I Think We Need To Bring Back Bicycle Bells

Discussion in 'Cycling Equipment' started by PennyS, Aug 3, 2015.

  1. PennyS

    PennyS Member

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    Some of you will remember how bikes used to come with a little mechanical bell on the handlebar? I think we need to bring those back.

    For much of my commute I need to ride on the sidewalk as the roads are too narrow and frankly dangerous. There are not many pedestrians and many have earphones in. I try to let them know I am coming but often end up startling them because they only hear me at the last minute.

    That old bell would be easily recongiseable if everyone used it, easy to hear even over music, and a nice neutral sound. Where do you think i could get one?
     
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  2. dabac

    dabac Well-Known Member

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    Any bike shop whether physical or online will have a selection of bells. From traditional chrome to aluminium alloys.
    In some places, having one on the bike is actually mandatory.

    Riding on the sidewalk is often illegal.

    Even if it weren't, I rather ride on the road.
    Cars may have more capacity to do damage, but drivers are generally a lot more predictable and law abiding than pedestrians.

    I've had a LOT more incidents with pedestrians than with cars.

    What you FEEL is dangerous might not actually be particularly risky.
     
  3. BobCochran

    BobCochran Well-Known Member

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    I totally agree with dabac.

    Bob
     
  4. PennyS

    PennyS Member

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    You mightwant to ride on a super-narrow four lane Chicago downtown feeder road popular with 18-wheeler delivery trucks. I prefer to keep my head attached to my body. The local cops seem to feel the same way as they see bicyclists on the pavement all the time and have no problem with it. (There simply is not room for a truck to pass a bike on this road without touching it. I know this from experience.)
     
  5. BobCochran

    BobCochran Well-Known Member

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    @PennyS, do you belong to a local bicycling club? If not, consider joining one. You can get a lot of good information on biking there. Probably you'll learn of good routes you never knew about. That is true for myself, since I joined the Washington Area Bicycle Association.

    Bob
     
  6. BikeBikeBikeBike

    BikeBikeBikeBike Well-Known Member

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    Bring back? They never left bud.
    You can buy an assortment of not only bells but other noise makers like horns.
    Where I live you are actually legally obligated to have a "sounding device" on your bike (as well as lights) or your can risk a ticket.
    Now granted most police don't enforce this very rigorously, they mostly use it as a pretense to pull over sketchy looking bikes.
     
  7. oldbobcat

    oldbobcat Well-Known Member

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    Hear, hear.

    The shop where I work does have a pretty wide selection of bells. Unfortunately, none of them fit 31.8 mm handlebars.

    The company that markets the bells we have does make one with a universal clamp. I've been hounding our buyer about this. To no avail.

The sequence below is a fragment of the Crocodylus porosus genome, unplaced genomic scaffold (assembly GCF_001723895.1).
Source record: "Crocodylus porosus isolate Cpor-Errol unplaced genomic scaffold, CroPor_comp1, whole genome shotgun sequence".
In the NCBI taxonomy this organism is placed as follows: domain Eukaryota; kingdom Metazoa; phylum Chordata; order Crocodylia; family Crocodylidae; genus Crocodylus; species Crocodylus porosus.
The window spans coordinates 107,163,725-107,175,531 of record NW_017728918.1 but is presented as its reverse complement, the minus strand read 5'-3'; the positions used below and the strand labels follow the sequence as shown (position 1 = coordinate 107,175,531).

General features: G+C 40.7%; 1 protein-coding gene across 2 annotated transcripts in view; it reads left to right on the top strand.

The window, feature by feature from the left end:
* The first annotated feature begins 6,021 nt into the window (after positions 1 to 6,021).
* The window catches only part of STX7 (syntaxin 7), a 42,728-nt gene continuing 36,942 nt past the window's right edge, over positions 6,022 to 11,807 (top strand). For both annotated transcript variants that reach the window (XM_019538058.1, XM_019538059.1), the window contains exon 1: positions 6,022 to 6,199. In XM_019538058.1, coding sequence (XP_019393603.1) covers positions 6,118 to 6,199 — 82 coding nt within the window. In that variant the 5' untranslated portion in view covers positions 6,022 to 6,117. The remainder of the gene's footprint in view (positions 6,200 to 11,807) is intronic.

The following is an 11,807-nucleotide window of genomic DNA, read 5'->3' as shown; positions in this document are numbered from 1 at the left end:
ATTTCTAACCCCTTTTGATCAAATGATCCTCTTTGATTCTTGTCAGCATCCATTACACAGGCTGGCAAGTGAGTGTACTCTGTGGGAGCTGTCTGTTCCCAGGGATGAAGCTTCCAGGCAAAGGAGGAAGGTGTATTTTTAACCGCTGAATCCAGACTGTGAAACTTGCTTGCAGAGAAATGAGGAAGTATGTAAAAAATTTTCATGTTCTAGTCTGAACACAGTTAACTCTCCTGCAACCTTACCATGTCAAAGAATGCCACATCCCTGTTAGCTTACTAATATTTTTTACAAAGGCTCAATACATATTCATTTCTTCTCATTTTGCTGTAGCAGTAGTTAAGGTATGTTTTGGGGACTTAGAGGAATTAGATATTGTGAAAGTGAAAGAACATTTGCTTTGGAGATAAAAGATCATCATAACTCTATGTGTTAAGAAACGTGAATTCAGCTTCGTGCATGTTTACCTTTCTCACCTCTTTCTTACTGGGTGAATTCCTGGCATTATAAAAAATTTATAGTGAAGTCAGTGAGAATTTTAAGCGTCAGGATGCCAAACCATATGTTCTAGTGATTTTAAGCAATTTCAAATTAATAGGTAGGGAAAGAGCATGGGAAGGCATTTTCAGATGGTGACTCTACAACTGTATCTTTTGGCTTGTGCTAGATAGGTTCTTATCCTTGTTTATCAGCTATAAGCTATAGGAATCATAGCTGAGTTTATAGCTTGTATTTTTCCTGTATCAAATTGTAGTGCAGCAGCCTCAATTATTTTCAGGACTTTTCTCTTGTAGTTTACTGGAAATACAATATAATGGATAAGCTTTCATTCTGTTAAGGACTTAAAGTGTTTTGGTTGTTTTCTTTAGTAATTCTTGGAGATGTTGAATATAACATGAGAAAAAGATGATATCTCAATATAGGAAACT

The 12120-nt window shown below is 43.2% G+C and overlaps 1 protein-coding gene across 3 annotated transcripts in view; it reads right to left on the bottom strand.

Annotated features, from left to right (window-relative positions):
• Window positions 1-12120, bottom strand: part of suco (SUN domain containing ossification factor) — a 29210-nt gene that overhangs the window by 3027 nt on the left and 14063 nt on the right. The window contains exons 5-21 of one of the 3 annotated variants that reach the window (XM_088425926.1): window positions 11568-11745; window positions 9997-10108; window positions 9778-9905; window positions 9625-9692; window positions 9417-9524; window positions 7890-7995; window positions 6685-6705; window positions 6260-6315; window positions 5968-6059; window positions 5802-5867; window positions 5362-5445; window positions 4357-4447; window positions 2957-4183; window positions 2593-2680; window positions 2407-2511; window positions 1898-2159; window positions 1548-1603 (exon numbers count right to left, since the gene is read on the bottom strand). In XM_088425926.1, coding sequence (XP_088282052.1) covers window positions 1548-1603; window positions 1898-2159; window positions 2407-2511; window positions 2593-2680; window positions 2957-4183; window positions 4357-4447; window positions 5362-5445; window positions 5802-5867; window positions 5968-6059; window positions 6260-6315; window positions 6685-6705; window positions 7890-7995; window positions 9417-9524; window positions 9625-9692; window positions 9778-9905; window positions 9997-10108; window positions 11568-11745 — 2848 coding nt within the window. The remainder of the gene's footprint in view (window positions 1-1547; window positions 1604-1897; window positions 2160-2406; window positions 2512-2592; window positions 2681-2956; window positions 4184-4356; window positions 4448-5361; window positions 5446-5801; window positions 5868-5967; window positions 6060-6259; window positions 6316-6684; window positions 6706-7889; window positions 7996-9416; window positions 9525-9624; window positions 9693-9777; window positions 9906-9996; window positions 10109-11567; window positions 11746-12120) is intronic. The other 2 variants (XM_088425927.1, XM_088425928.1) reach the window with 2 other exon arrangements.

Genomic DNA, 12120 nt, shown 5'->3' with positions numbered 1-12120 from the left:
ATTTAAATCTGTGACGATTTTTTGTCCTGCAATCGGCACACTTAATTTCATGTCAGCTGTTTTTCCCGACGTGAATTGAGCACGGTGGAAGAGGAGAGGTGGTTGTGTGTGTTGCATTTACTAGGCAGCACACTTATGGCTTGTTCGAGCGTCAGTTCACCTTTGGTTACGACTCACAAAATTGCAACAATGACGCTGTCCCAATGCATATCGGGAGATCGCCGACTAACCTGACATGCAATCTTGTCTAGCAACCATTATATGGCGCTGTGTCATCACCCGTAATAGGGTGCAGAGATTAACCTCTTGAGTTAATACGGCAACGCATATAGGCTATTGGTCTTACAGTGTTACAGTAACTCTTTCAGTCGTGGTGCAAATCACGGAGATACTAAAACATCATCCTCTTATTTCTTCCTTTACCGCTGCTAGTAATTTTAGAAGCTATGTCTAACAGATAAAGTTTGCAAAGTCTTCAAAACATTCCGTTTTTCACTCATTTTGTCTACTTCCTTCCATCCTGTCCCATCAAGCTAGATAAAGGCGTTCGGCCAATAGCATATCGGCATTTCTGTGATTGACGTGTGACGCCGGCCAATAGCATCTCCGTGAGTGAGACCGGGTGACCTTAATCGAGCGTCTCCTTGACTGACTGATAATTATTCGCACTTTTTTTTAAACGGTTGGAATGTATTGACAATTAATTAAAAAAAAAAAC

8. limerickman

    limerickman Moderator

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    Bike bells have their place.

    I was in Holland recently. Any of you who have visited that country know that the Dutch love to cycle and their pathways and cycle lanes are so proximate that a bell is essential to keep pedestrians aware of passing cyclists.
     
  9. niightwind

    niightwind Member

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    Where I live I haven't seen any bikes aside from children's that have a bell attached, nor have I seen a section for selling them, so I don't think this thread is as ridiculous of a notion as some of you are making it out to be. There is no law where I live that enforces a sounding device; no one uses one, and biking in the city is very dangerous. You can't assume every place has the same regulations for biking as yours. Where @PennyS lives there may be no regulation at all to help cyclers drive more safely. I know there isn't any helpful regulations where I live, that's for sure.

    The sidewalk thing is a whole other issue; yes riding on a side walk is illegal in most places I know of, but you can't decide the roads where Penny lives are safe based on your own roads. The roads in my city are very dangerous, with people completely ignoring the biking lanes and driving through them, even if they notice someone trying to get into them on a bike. I've even seen drivers roll down their windows and tell people on bikes to get off the road.

    There's a lot of assumptions about the reasons PennyS made this thread going on here.
     
  10. GemmaRowlands

    GemmaRowlands Member

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    You can definitely still get these, however I don't believe that they are legal requirement, and I believe that they should be. They should come fixed on every bike, and manufacturers should make it so that people can't take them off - as this means that they wouldn't be able to get rid of them. It can be a life saving device, because there are lots of times when you're cycling on the road when you need to make other people aware that you're there, as it can be difficult for cars to see cyclists when they are riding close to them. So bells are completely essential, and something that you should think about if you don't already have one.